Experian's latest report on credit card payments in 30 metropolitan statistical areas (MSAs) shows that all areas studied have improved in on-time credit card payments since 2007. However, the study shows that nationwide growth in mortgage delinquencies outweighs the improvements in card payments.
In terms of credit card payments, Cleveland, San Antonio and Cincinnati all improved 30 percent or better. Miami, Phoenix and Tampa showed the least improvement, but no city was worse off than in 2007, according to the study.
On average nationwide, 20 percent fewer credit card payments were 60 days late compared with 2007. But the study found that over the same time period, 25 percent more consumers were paying their mortgage 60 days late.
The credit reporting bureau reviewed its data for the top 30 American metropolitan areas, discovering a nationwide trend toward paying monthly credit card bills on time and avoiding delinquency, while simultaneously showing an increasing trend toward getting behind on mortgage payments.
Many cities in the bottom third of the survey experienced significant housing and employment challenges in the past 10 years, partially explaining the trend, according to Experian researchers.
The list below shows the five MSAs with the greatest improvement in 60-day credit card payments since 2007, along with the percentage change:
- Cleveland (34.7% more on-time credit card payments than in 2007)
- San Antonio (30.5%)
- Cincinnati (30.0%)
- Dallas (28.8%)
- Houston (28.6%)
The five MSAs with the smallest reductions, along with the percentage change:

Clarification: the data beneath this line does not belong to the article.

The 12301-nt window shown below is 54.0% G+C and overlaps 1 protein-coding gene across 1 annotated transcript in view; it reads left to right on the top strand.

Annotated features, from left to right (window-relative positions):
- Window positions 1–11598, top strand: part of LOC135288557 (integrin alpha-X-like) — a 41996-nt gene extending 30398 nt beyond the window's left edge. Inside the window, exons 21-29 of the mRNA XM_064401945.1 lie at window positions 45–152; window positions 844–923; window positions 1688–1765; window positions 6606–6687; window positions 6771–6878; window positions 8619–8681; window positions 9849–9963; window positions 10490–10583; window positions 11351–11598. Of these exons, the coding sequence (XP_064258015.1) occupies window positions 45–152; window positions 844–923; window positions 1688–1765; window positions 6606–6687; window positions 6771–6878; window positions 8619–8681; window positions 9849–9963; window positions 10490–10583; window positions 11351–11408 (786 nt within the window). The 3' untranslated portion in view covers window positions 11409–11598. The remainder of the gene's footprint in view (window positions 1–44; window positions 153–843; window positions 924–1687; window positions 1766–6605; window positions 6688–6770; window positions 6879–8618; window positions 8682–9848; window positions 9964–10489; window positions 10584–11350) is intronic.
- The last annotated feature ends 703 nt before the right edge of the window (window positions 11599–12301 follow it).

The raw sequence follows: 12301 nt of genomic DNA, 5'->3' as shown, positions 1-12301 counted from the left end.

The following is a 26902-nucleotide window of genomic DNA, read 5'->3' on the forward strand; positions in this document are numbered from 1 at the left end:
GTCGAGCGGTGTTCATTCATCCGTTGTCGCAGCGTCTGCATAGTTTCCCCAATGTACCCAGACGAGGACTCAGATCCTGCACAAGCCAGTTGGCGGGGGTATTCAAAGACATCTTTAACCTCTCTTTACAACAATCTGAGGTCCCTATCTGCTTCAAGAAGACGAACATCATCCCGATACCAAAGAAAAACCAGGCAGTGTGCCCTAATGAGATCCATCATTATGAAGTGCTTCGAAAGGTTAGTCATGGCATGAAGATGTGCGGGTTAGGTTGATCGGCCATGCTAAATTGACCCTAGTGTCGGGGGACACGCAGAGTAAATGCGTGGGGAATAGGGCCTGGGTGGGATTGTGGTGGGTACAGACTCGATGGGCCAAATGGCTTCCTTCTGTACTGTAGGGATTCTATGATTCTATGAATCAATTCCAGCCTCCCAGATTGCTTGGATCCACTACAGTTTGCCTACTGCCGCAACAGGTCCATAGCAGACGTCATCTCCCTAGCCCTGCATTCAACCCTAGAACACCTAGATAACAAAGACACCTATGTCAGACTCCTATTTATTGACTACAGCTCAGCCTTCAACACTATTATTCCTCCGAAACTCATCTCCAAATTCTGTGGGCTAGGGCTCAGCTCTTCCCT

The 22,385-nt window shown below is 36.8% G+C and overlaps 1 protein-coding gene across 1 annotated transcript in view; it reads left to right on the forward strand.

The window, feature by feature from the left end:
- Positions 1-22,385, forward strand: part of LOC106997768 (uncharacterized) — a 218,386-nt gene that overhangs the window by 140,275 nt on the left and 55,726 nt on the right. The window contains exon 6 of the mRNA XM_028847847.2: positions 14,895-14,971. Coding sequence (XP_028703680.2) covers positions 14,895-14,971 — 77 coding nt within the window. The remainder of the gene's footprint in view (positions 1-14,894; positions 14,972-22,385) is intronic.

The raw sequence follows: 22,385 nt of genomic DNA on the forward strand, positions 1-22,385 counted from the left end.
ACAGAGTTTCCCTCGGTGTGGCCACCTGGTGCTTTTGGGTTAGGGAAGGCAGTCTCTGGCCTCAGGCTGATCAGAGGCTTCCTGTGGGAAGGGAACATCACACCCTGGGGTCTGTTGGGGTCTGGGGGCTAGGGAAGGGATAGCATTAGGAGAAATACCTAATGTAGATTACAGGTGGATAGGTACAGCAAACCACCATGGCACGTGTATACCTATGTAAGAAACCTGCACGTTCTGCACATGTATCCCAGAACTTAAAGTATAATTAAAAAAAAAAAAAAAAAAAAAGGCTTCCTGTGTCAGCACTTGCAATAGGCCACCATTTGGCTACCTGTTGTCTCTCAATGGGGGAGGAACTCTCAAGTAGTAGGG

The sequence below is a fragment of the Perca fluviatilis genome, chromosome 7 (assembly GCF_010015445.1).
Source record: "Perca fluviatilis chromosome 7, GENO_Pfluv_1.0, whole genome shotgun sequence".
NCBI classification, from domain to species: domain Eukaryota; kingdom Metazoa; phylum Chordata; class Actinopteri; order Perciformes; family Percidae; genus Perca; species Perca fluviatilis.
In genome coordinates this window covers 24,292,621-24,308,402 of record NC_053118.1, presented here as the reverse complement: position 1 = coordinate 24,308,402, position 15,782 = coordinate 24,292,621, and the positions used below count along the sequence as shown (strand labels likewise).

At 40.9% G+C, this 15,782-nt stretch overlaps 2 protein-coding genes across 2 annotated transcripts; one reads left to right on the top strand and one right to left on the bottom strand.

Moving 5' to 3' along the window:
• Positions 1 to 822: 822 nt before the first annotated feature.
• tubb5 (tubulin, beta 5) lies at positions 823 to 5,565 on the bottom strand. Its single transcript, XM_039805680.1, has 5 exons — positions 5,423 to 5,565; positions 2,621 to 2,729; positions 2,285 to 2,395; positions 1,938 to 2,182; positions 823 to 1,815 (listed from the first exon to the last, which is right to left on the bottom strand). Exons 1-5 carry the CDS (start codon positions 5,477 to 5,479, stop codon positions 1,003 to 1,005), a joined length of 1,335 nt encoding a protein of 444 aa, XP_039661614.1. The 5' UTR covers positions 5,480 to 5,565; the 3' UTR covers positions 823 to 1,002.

- Riverside (9.4% more on-time credit card payments than in 2007)
- Seattle (8.0%)
- Tampa (5.3%)
- Phoenix (2.4%)
- Miami (1.4%)
Meanwhile, Experian's study also revealed four cities where residents, despite making improvement in paying their credit cards on time, had fallen significantly further behind on their mortgage payments:
- Portland (99.9% more delinquencies than in 2007)
- Phoenix (78.4%)
- Baltimore (66.8%)
- Seattle (65.1%)
- New York (49.4%)
Experian's numbers reflect a shift in mortgage payment pressure to some new cities where consumers struggle to make ends meet. A similar TransUnion survey in 2010 found that many Americans pay credit card bills while letting mortgages fall behind for a few reasons, notably:
- Credit card companies tend to initiate collection calls sooner than mortgage companies.
- Many Americans use rewards credit cards to manage regular bills, making monthly payments part of a necessary household routine.
- Some Americans pay their smallest bills first, prioritizing credit card minimum payments before larger mortgage payments.
Bright spots in the survey suggest that the worst effects of the recession have subsided in hard-hit portions of Texas and California. Experian spokespeople told reporters that the survey shows overall economic improvement across the United States, but that consumers still had some financial bad habits to break. For instance, couples letting payments slip on one partner's account might not realize the negative impact a lower credit score may have on joint credit card accounts or on insurance premiums. The credit reporting agency reminded consumers to pay all monthly bills on time or to work out payment arrangements that avoid negative credit report entries.